We all know that negative online reviews can be hurtful and maddening. Last month I highlighted suggestions from the July Oregon State Bar Bulletin article by Linn Davis, with a few additions of my own. Because I know this topic strikes a nerve, I wanted to share some further advice from our friends at NW Sidebar.
A reasonable and measured response is key. Blasting people who give you a negative review is not a good business model. You can try contacting the review site and asking for the review’s removal if you can prove the review is false, defamatory or written by a competitor. This, however, may not be successful, especially if the review is anonymous. See Thomson v. Jane Doe, 189 Wn. App. 45, 356 P.3d 727 (2015) , when the court refused to force disclosure of an anonymous online reviewer’s identity.
You can respond directly to the review on the site. Be courteous and explain that due to your duty of confidentiality, you can’t address the facts of the complaint, but that you do not believe it presents a fair and accurate portrayal of the events. Make clear that you are always available to meet with former clients and address any concerns they may have.
If possible, try to contact the reviewer directly and seek to ameliorate the situation or explain to them further why the representation unfolded as it did. If this is successful, don’t hesitate to ask for an updated review.
Try to avoid further negative reviews by soliciting client feedback directly as the representation continues and in exit interviews. Try to give your clients every opportunity to air their grievances with you and your firm directly so they don’t have the need to vent in public.
Lastly, the best antidote to a negative review is positive reviews. Keep your profile updated and facilitate the opportunity for your other clients to post their own satisfied reviews.
As I’ve said before, I am not a fan of engaging with the reviewer/client online. However, the idea of soliciting client feedback during and after the course of representation is stellar. As Sandra Schilling notes, this is about giving your clients the opportunity to vent so they don’t feel the need to blast you online. I would add: it may also be preemptive. While there will always be clients who are perpetually unhappy, most people are reasonable. If you learn about a client’s dissatisfaction early, you can intervene and repair the relationship. The unappealing alternative is to allow the client’s bad feelings to fester – never a good solution.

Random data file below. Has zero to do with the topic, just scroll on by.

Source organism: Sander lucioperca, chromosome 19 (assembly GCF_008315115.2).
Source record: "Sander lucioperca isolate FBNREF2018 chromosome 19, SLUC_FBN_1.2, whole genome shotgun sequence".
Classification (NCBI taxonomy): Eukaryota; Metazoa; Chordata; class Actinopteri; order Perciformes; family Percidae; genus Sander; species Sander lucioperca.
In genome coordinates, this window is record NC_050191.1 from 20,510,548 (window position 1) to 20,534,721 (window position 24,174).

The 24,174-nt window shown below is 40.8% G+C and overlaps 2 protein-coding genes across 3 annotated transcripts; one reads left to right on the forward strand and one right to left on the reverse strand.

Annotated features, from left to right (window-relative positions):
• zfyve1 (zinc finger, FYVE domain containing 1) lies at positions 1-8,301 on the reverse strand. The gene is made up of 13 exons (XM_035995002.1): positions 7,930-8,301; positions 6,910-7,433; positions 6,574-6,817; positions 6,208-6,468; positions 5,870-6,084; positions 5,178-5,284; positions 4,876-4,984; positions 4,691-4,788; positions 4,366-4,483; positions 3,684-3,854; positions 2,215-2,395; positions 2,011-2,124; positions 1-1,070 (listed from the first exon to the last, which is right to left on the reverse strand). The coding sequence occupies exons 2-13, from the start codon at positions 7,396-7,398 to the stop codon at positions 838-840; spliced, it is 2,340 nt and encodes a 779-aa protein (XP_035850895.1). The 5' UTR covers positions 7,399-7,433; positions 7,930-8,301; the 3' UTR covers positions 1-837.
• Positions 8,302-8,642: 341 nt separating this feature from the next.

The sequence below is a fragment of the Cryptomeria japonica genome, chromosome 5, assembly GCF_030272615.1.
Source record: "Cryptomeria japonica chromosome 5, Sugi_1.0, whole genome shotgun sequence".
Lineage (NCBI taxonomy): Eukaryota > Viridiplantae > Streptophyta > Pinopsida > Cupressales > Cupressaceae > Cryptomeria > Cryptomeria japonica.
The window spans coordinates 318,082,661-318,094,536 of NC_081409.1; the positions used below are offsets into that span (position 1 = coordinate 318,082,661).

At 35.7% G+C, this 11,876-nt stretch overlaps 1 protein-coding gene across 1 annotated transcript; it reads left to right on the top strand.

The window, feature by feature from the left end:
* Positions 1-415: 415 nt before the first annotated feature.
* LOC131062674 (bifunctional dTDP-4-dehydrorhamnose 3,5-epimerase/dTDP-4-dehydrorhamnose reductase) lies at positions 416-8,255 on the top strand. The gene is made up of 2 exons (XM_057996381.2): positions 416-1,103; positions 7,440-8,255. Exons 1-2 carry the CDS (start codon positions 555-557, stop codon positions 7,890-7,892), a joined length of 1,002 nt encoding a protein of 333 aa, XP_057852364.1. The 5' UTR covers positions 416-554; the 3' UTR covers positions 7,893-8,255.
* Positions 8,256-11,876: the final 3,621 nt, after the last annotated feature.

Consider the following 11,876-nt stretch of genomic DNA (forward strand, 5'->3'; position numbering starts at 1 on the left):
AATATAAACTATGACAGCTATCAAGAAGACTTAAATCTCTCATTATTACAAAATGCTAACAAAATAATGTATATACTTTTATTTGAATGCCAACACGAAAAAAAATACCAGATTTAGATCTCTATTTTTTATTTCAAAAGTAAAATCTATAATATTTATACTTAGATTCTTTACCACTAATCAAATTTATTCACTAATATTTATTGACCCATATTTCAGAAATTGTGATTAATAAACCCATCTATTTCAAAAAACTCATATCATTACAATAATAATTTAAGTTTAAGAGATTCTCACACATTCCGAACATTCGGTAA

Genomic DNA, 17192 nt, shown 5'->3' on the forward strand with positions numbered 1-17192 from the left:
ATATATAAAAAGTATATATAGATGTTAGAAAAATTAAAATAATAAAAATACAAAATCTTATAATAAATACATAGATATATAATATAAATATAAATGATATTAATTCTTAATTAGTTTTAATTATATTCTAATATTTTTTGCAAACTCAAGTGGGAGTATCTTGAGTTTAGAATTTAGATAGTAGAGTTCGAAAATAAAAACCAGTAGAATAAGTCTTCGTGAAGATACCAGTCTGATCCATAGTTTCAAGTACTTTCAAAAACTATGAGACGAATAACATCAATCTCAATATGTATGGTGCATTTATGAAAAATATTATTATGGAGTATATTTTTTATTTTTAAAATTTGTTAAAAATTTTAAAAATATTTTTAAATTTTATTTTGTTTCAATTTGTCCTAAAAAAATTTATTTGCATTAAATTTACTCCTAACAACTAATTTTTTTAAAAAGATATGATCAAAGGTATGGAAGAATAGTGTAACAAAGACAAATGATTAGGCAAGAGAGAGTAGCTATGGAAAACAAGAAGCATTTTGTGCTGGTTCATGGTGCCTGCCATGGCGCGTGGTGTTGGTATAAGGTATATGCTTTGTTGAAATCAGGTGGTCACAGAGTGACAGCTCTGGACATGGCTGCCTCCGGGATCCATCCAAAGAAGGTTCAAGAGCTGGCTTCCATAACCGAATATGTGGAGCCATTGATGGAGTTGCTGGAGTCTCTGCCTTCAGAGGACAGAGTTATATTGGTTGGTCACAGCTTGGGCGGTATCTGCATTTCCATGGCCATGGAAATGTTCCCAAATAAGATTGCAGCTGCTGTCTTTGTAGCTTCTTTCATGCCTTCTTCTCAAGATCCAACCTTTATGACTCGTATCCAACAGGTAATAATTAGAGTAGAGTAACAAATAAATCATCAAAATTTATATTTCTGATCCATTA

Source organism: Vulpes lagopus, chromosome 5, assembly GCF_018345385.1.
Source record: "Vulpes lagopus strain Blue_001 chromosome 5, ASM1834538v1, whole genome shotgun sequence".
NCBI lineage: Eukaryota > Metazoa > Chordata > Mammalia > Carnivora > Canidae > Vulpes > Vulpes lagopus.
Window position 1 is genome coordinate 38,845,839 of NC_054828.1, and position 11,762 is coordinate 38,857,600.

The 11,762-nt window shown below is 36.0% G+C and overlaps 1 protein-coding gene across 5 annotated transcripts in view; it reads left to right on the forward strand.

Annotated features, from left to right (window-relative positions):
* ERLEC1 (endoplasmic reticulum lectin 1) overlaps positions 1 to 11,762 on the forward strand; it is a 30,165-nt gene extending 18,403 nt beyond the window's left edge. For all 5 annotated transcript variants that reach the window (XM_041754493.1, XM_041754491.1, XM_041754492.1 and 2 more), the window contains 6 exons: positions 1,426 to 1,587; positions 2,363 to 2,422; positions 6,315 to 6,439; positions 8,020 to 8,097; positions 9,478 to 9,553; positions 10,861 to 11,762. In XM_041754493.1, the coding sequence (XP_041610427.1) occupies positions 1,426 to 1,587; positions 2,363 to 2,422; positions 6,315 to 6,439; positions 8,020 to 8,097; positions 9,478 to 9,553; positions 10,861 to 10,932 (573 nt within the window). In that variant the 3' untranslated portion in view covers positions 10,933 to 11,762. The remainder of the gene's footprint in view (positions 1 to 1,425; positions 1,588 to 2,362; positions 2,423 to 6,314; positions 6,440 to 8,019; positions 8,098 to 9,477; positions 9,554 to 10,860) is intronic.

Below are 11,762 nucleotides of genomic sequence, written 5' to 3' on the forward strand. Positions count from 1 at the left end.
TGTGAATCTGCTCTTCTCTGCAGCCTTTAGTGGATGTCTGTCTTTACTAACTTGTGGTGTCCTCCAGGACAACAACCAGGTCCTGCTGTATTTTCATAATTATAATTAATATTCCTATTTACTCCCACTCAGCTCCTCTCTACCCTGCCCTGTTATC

“Soft Skills” are attributes that enable someone to interact effectively and harmoniously with others. They include traits like diplomacy, patience, empathy, problem solving, conflict resolution, adaptability, collaboration, and communication. Cultivating “soft skills” can improve your chances of getting a job or retaining clients:
A firm that respects client service will stay open. A firm that makes client service a priority will remain successful. How do we accomplish this? It should be innate, and yet, as mentioned, communication is still the number one complaint. Given that so many people have access to and contact with clients in a law firm on a daily basis, we must stop taking “soft skills” for granted, and start placing a higher value on teaching and attaining those skills. Marni Becker-Avin, Developing Lawyers’ “Soft Skills” – a Challenge for the New Era in Legal Services.
How Can You Cultivate Soft Skills
Soft skills can be improved through learning and by example:
Prefer books? I totally understand. A quick search on Amazon reveals many titles to choose from.
If you do better in a brick and mortar setting, look for leadership, communication, and conflict resolution classes at your local university or community college. [Don’t forget to check adult education course listings.]
Keep an eye out for pertinent continuing legal education (CLEs). The PLF has an oldie, but goodie: Building a Successful Practice through Improved Client Communication. From the landing page, select CLE > Past CLE.
Find a mentor. If you are a newer lawyer in Oregon, you are required to participate in the mentoring program as a condition of admission. However, your mandatory mentor may or may not be the best model for “soft skills.” Don’t hesitate to seek out a secondary mentor if needed. If your mentor sits in on client interviews, seek his or her feedback on your technique and style. [Be mindful of confidentiality issues and conflict screening.]